I parented as a single mother and my daughter and I talked a lot, about everything, from the time that she was very little - under 2, because I remember a woman commenting on our conversation once. I didn't do a lot of "not letting" her do things, really. I did much more of "let's find a safe way to do that". Maybe it's semantics, but I found that it worked better, and still does. 

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Kristina Hansen said...

Teacher Tom, Please consider writing a book! Your viewpoints need to reach a larger audience.

Anonymous said...

Right on! Are you familiar with Responsive Classroom?

Anonymous said...

I am a dad of two kids of my our and the women im inlove with hasa son that i was tring to be his step dad i see now that i was doing alot wrong in my part of tring to raise them i was pushy by saying im right when i see now i wasnt but i did what i thought was right my partner did it this way now i see how i wasnt doing that its wasnt to be mean it was how i was tought i did it with love never to be the meanie i see here i did it all wrong i can and will learn to do things better cause family worth learning to be better for all my kids thanks for showing me the path to being better dad partner and friend Dan K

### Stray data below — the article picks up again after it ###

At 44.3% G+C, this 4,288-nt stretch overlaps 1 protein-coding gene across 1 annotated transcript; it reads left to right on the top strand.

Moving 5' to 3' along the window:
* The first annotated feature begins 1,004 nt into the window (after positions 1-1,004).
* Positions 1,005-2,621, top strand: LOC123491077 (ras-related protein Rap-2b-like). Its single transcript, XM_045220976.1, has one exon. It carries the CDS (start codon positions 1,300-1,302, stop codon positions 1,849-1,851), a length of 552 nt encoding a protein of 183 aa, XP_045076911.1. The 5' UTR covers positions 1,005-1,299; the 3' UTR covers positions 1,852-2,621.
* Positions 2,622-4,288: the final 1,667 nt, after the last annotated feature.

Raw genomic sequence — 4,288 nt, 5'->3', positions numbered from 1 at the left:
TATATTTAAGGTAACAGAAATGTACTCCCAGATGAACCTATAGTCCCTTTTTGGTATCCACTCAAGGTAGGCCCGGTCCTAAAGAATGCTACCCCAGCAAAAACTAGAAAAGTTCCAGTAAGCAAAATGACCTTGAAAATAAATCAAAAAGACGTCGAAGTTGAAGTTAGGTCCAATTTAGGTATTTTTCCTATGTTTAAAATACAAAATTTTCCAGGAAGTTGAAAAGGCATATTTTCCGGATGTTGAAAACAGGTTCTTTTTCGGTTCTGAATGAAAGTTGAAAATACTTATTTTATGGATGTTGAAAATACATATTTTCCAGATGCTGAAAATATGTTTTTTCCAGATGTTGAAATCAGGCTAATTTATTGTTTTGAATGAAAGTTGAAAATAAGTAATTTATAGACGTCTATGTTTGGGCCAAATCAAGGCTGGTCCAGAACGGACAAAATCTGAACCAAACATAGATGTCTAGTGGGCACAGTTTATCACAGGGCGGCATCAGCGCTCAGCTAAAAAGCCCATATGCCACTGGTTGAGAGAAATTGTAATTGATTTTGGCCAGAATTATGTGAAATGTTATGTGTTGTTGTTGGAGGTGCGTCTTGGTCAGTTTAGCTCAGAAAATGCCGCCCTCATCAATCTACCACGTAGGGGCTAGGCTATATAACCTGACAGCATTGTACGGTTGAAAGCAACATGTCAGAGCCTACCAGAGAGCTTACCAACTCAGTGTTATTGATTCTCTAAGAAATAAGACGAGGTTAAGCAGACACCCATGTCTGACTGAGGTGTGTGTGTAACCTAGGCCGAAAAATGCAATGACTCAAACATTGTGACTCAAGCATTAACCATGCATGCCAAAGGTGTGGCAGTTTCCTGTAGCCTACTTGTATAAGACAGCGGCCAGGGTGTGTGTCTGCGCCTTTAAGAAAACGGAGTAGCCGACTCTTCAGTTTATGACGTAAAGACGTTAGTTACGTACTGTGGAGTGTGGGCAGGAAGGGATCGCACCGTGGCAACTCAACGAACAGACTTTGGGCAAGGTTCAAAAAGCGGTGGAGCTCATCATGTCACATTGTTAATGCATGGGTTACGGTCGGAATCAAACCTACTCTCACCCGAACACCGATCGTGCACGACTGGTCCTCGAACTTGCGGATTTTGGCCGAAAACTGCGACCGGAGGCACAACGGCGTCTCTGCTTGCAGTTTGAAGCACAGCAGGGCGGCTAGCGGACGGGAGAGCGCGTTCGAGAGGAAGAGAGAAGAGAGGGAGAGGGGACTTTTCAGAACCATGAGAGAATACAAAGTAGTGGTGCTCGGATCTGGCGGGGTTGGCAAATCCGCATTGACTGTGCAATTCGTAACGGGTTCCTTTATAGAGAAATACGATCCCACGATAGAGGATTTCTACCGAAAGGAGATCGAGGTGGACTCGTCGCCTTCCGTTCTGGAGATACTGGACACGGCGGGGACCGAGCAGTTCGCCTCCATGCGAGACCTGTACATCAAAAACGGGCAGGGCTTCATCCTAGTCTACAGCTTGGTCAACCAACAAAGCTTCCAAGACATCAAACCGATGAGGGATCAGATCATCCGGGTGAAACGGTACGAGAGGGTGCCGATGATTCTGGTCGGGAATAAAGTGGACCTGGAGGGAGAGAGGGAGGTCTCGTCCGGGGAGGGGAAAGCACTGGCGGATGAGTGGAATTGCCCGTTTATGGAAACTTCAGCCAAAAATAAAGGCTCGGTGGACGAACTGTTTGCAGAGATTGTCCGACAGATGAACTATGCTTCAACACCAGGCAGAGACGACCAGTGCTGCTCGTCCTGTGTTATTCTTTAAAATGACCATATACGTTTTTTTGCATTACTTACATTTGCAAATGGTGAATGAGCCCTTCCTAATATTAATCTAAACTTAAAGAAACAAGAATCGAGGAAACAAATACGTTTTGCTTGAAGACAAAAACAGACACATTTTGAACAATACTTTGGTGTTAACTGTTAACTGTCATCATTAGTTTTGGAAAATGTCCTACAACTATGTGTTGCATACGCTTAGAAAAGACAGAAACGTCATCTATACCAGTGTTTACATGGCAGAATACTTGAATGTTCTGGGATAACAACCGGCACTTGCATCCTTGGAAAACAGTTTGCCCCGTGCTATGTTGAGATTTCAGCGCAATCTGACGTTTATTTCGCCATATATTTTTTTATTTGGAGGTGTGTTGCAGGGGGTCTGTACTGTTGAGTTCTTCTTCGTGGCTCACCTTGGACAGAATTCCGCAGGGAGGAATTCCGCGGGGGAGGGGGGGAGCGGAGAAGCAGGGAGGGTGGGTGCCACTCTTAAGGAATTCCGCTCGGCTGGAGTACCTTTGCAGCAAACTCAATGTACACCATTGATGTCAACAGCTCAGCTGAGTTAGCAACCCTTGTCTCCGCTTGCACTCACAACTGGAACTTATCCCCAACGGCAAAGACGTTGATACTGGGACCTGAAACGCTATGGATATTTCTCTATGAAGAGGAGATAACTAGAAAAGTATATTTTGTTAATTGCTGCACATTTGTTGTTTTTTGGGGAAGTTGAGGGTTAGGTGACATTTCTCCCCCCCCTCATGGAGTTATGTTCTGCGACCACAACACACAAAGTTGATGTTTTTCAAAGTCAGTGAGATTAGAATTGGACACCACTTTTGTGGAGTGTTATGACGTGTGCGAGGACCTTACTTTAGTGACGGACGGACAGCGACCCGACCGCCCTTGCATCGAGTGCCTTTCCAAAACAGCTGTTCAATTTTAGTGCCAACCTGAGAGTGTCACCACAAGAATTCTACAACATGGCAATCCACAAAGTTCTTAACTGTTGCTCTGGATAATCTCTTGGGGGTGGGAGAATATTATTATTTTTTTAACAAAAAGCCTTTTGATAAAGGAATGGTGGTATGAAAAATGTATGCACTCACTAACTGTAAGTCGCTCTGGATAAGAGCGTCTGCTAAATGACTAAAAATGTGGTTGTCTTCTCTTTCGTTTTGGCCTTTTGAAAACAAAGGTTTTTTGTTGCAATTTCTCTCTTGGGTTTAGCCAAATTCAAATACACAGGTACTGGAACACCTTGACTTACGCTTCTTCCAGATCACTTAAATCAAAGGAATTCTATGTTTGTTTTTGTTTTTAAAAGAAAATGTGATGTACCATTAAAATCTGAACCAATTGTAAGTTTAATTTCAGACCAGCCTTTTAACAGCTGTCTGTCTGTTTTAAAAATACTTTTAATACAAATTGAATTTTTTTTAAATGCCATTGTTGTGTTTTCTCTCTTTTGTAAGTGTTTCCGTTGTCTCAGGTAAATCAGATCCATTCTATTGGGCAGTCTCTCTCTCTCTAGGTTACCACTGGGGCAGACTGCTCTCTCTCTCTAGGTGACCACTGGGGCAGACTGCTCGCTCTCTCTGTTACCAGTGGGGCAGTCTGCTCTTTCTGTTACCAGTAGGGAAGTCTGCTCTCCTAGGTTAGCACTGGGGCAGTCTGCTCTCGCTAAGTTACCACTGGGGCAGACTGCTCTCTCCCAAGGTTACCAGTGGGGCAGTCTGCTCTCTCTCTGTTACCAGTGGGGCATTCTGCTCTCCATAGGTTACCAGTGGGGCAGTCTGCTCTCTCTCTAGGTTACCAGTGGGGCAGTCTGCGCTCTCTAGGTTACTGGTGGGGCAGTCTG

Aunt Annie said...

Tom, we are definitely on the same page again- did you see this post of mine from last week?

I got an unbelievable number of hits- it's obviously a hot topic- and your post deserves the same. I'm going to link this one of yours in with my own post and share it next to a rerun of mine. Perhaps if people see we're singing the same song in complementary ways, we can change the world... :D

Kimberly said...

So true. Most of the time if we really want our children to stay out of trouble we have to ultimately just change the way we as parents do things. It's a real art to enable kids to think and discover natural consequences. It takes a lot more time and patience than just bossing them around and threatening them. In the end though it is so worth it!!

Calgary Mom said...